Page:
Breccene Ennis from Dublin swims for the Glenalbyn Masters Swim Club who is scheduled for another shot in the English Channel in 2012 after aborting an earlier English Channel attempt.
Breccene talks about a scary and potentially catastrophic hypothermia incident that was happily averted. “It was a normal February dip in the 40 foot in Dublin with Glenalbyn Masters. They normally stay in for about ten minutes while I try and stretch it out for longer.
On this occasion, I decided to swim out to a green marker buoy no more than 100 meters offshore. While swimming and getting closer to the buoy, I noticed something strange happening to my legs and looked deep under the water to find them trailing very deep behind me, unable to move. I also felt like falling asleep. It was an amazing experience, very peaceful. I could have easily slipped under the water because of how totally relaxed and peaceful I felt. I realized quickly that I was in fact passing out and needed to get back to shore as quickly as possible. It was 100 meters away, I didn’t care where I landed, I just needed to get back. The front crawl stroke fell to pieces as the coordination started to go. I tried breaststroke and made slow progress all the time looking for the quickest exit on land. I finally made it.”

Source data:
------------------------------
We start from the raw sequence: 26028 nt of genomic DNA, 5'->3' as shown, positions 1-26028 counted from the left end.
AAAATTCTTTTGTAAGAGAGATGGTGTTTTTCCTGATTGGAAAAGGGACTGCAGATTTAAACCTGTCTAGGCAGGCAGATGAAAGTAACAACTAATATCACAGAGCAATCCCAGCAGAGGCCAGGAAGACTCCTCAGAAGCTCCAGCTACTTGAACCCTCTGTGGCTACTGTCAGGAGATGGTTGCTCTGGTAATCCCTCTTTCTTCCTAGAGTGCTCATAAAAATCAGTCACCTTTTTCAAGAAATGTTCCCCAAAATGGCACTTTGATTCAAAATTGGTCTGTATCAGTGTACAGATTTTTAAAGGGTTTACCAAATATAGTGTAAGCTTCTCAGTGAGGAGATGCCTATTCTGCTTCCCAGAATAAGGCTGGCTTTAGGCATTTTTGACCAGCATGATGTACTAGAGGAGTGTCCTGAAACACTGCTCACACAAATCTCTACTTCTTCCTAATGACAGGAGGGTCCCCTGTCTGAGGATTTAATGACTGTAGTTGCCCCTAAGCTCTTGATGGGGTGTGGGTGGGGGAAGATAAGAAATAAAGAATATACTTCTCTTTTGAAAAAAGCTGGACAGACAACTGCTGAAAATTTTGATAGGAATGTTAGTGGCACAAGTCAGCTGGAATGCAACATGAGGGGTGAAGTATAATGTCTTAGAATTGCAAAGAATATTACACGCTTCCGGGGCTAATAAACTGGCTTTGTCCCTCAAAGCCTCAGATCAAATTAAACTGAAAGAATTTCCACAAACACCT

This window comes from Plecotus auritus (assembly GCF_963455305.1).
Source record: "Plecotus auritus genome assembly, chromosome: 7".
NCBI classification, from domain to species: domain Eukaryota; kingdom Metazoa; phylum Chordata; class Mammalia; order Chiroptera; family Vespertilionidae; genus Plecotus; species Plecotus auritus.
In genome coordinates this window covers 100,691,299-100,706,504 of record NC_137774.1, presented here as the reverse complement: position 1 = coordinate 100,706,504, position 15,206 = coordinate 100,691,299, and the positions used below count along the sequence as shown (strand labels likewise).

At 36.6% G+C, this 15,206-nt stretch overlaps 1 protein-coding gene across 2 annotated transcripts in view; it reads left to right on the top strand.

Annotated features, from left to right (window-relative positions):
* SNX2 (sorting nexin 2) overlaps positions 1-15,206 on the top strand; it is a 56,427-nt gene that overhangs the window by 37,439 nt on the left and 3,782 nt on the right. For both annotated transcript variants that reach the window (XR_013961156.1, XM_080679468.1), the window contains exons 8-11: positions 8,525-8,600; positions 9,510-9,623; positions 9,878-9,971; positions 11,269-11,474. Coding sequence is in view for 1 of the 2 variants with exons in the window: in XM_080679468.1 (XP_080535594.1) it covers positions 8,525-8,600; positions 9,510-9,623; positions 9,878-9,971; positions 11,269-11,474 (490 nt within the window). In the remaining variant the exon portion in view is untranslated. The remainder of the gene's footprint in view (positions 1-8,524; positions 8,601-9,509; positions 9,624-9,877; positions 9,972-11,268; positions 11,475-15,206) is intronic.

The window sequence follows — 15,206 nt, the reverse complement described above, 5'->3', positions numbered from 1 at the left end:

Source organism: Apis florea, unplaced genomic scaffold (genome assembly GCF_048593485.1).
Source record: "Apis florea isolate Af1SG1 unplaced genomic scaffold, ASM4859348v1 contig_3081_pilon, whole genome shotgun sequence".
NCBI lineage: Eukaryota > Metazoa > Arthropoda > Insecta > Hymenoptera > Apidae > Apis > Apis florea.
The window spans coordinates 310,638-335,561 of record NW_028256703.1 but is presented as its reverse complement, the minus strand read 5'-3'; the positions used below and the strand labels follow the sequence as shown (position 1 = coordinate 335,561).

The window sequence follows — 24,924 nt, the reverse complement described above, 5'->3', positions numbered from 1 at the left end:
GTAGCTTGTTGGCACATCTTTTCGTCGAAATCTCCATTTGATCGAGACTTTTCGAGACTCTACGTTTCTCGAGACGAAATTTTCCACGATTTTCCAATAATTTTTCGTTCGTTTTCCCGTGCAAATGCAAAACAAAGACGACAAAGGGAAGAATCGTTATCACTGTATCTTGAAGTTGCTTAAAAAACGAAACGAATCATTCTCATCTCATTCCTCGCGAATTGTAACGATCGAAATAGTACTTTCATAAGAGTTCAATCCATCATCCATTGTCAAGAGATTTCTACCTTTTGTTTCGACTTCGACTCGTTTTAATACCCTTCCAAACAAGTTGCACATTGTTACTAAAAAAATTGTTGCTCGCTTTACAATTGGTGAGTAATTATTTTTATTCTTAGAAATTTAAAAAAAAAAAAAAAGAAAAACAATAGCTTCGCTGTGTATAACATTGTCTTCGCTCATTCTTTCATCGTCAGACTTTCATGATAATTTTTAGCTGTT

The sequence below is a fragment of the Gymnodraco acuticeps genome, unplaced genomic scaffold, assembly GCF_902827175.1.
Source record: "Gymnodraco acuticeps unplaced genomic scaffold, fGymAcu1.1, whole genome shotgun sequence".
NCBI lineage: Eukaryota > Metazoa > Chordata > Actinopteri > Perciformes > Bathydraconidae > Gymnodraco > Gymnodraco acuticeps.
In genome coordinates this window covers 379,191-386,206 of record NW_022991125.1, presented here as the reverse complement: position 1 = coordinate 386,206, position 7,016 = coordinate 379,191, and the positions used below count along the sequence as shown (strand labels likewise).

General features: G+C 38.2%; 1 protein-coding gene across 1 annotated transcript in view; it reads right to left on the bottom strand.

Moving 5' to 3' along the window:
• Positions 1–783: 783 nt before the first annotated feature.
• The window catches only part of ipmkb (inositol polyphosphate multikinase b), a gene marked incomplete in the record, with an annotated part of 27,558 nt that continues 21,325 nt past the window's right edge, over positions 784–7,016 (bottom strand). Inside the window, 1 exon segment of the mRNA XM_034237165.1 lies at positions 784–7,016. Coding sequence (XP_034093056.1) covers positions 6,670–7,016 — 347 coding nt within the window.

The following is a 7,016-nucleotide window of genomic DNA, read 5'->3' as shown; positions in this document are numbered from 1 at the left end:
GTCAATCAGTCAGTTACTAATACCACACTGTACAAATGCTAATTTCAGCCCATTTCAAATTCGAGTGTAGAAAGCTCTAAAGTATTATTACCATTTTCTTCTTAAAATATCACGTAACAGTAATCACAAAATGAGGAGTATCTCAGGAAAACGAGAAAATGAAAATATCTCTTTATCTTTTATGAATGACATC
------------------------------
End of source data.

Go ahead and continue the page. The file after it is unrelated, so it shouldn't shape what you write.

Breccene is an example of someone who understands the situation he placed himself in, but who was also cognizant enough to resolve the situation. “I was foolish to attempt this and was given no more than half a minute notice that I was in serious trouble…30 seconds…”
It is always risky and never wise to swim without others especially under the increasingly risky and extreme conditions that open water swimmers are willing to experience.
Copyright © 2011 by Open Water Source